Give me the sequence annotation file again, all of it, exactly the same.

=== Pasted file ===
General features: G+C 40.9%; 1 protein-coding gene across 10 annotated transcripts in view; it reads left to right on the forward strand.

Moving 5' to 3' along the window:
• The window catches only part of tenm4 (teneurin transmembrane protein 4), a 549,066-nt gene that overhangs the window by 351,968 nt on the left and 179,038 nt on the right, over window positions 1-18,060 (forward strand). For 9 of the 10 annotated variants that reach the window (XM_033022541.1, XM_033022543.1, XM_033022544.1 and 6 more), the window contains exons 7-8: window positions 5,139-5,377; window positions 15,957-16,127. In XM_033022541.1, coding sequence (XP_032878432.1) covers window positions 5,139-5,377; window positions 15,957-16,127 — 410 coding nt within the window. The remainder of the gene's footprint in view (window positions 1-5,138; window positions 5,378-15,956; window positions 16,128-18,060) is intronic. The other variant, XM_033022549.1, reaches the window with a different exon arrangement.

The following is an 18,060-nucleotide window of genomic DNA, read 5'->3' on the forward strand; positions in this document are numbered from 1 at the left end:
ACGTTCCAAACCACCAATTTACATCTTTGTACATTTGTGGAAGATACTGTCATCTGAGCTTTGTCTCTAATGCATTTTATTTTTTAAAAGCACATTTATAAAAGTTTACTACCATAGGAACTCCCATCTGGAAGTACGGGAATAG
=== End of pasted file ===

General features: G+C 40.9%; 1 protein-coding gene across 10 annotated transcripts in view; it reads left to right on the forward strand.

Moving 5' to 3' along the window:
• The window catches only part of tenm4 (teneurin transmembrane protein 4), a 549,066-nt gene that overhangs the window by 351,968 nt on the left and 179,038 nt on the right, over window positions 1-18,060 (forward strand). For 9 of the 10 annotated variants that reach the window (XM_033022541.1, XM_033022543.1, XM_033022544.1 and 6 more), the window contains exons 7-8: window positions 5,139-5,377; window positions 15,957-16,127. In XM_033022541.1, coding sequence (XP_032878432.1) covers window positions 5,139-5,377; window positions 15,957-16,127 — 410 coding nt within the window. The remainder of the gene's footprint in view (window positions 1-5,138; window positions 5,378-15,956; window positions 16,128-18,060) is intronic. The other variant, XM_033022549.1, reaches the window with a different exon arrangement.

The following is an 18,060-nucleotide window of genomic DNA, read 5'->3' on the forward strand; positions in this document are numbered from 1 at the left end:
ACGTTCCAAACCACCAATTTACATCTTTGTACATTTGTGGAAGATACTGTCATCTGAGCTTTGTCTCTAATGCATTTTATTTTTTAAAAGCACATTTATAAAAGTTTACTACCATAGGAACTCCCATCTGGAAGTACGGGAATAG